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Star Trek: Voyager – Renaissance Man (Review)

Renaissance Man is a poor episode of television. However, it is not an especially misguided one.

The flaws with Renaissance Man are largely structural and familiar. They are the flaws that define Star Trek: Voyager, from a storytelling point of few. The plotting is loose. The characterisation is threadbare. There are good ideas, but the manner in which those ideas are developed and explores leaves a lot to be desired. There are flashes of a much better episode, but it is unclear that even the production team realise what those flashes are. The pacing is awkward, with act breaks positioned very poorly. There is an unnecessary secondary climax that muddies the episode.

Leaps and bounds ahead.

However, Renaissance Man largely avoids the more fundamental philosophical problems that have haunted so much of the seventh season before it. Renaissance Man seems cobbled together from stray ideas seeded in earlier episodes of the season, but those ideas are not inherently toxic or bad. Following on from the deeply uncomfortable isolationist and xenophobic triptych of Friendship One, Natural Law and Homestead, there is something refreshing in the fact that Renaissance Man is not explicitly about how people should keep to themselves.

Renaissance Man is underwhelming, but it is not a spectacular misfire. At this point in the season, that counts for much more than it really should.

I, EMH.

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Star Trek: Voyager – Homestead (Review)

Homestead represents the culmination of certain impulses within Star Trek: Voyager.

To be fair, some of those impulses were baked into the show from the outset. The end of Caretaker immediately and effectively established the central premise of the series. Voyager was to be a story about a crew trying to get “home.” Of course, the question of what “home” actually meant was always up for debate. Perhaps “home” could be the unlikely bond that this crew formed with one another, a strange alliance of misfits who found a way to belong together in a way they never could apart; the idea of “home” at the heart of Star Trek: Deep Space Nine, for example.

“Home.”

However, over the following seven seasons, the idea of “home” came into sharp focus. “Home” was not so much about finding an abstract place where a person might belong. “Home” was about returning to a point of origin. “Home” was a not place that could be created or developed, it was a nostalgic ideal. “Home” was not somewhere that could be found on “the final frontier.” In fact, it was the exact opposite. It was a fixed place that was (by definition) as far from the frontier as possible. This theme was heavily articulated in the show’s seventh and final season.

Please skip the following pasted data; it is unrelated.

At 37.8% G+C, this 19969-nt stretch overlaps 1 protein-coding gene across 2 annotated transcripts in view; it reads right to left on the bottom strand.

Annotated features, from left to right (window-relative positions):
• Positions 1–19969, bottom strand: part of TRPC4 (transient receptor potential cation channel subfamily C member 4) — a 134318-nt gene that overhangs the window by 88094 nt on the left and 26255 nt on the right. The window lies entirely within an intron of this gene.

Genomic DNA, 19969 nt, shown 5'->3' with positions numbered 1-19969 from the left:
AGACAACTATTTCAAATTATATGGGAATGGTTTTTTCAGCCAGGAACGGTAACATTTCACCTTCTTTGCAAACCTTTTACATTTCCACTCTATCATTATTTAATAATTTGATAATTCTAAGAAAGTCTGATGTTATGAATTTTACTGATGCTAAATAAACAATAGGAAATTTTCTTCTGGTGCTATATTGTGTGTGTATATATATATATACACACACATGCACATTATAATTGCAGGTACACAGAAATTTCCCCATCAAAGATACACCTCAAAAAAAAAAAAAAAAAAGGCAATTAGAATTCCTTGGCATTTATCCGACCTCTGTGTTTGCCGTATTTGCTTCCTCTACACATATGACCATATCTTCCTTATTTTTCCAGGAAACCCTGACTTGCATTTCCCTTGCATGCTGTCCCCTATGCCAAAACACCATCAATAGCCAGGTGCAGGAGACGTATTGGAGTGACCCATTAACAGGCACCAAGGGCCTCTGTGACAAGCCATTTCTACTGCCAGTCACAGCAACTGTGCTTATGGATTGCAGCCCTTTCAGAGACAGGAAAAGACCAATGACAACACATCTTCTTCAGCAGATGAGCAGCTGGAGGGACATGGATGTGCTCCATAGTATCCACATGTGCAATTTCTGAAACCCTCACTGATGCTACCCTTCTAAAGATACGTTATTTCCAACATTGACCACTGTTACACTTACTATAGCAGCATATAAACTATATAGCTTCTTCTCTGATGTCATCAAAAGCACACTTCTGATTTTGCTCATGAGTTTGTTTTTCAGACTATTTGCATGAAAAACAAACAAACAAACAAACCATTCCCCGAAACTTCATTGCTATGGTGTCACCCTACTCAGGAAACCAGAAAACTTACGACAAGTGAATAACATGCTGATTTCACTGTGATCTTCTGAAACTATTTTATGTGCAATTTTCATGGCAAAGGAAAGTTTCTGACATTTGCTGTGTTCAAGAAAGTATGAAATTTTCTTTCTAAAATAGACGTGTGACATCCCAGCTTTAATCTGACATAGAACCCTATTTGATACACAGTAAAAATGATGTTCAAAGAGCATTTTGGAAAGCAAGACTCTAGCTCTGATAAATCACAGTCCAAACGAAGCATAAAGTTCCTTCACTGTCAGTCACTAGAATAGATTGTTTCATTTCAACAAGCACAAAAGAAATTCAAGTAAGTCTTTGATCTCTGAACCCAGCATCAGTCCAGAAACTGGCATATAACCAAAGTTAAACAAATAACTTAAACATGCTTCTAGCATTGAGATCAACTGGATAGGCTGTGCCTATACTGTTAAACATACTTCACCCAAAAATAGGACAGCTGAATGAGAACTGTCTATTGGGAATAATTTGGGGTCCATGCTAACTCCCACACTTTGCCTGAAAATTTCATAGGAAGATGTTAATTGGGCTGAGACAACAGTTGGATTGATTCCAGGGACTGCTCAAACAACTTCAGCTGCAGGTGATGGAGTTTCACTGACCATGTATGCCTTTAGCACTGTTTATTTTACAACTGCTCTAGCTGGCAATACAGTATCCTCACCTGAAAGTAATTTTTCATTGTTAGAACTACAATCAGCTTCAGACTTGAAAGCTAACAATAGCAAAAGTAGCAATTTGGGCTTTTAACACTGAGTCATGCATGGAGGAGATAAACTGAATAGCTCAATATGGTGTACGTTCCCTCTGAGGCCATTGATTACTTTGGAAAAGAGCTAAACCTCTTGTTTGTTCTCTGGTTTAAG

Of course, this very narrow and rigid definition of “home” creates a problem for one member of the cast. Voyager repeatedly and consciously assumes that all of its cast belong in the Alpha Quadrant, because they originated there. It does not matter that Tom Paris never fit in at home, or that the Maquis characters never integrated into Starfleet. It does not matter that Seven of Nine cannot remember Earth. These characters are going back to their point of origin, because that is what “home” means. What, then, of Neelix? How does Neelix get to go “home”?

“Home.”

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Star Trek: Voyager – Natural Law (Review)

Natural Law represents another vaguely nostalgic entry in the final season of Star Trek: Voyager.

Most superficially, Natural Law evokes the vague New Age sentiment that defined a lot of the early episodes focusing on Chakotay – episodes like The Cloud or Tattoo. It feels entirely appropriate that Chakotay should be part of the away team to encounter the Ventu, as the presentation of the Ventu evokes a lot of the early approach to Chakotay’s own Native American heritage; a romanticised ideal of a more primitive culture. In fact, it seems entirely plausible that the aliens who build the shield to protect the Ventu – the mysterious “Species 312” – might in fact be the same white-skinned aliens encountered in Tattoo.